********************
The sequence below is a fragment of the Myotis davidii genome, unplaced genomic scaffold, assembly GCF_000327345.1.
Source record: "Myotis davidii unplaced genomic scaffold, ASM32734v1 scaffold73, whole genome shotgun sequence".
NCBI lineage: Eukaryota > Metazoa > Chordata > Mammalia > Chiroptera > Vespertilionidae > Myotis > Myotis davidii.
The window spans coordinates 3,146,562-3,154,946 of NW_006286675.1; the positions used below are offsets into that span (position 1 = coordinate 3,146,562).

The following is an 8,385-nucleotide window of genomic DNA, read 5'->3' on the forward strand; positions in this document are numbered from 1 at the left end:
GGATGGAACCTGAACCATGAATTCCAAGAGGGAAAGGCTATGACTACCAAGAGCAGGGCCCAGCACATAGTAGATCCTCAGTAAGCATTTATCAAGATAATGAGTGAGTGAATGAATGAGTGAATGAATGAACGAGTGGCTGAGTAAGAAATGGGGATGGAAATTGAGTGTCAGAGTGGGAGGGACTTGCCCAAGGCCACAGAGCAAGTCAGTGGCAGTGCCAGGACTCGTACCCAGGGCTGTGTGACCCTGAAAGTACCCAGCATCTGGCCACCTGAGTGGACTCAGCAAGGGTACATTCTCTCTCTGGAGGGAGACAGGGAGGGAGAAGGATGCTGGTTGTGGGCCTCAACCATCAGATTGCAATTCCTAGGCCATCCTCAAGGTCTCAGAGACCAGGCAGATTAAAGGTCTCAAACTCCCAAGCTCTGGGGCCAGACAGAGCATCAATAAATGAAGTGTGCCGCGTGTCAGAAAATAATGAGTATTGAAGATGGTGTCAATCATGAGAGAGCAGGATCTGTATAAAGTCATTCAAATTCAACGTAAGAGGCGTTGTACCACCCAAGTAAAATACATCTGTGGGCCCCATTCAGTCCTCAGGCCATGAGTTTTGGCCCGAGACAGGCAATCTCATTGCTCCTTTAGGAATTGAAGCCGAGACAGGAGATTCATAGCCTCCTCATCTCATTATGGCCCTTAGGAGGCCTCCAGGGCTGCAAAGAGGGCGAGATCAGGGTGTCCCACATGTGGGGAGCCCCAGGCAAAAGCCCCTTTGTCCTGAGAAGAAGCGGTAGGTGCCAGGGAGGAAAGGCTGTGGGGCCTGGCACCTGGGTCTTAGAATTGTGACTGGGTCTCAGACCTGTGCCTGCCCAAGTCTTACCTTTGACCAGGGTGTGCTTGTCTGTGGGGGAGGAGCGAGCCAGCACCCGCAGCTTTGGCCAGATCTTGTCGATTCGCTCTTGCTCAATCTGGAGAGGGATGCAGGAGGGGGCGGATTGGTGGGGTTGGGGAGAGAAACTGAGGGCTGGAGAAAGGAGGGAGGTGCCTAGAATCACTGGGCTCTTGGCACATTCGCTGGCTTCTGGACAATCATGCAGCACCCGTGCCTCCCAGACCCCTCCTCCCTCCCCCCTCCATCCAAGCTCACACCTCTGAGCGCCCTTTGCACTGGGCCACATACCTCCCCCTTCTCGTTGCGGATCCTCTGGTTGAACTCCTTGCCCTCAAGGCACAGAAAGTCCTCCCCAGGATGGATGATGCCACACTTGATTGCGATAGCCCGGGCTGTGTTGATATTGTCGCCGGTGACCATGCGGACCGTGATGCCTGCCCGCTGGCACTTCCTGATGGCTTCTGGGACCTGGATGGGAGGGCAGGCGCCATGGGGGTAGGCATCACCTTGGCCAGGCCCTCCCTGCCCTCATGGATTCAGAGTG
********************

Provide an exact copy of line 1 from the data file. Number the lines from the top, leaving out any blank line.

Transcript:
The sequence below is a fragment of the Myotis davidii genome, unplaced genomic scaffold, assembly GCF_000327345.1.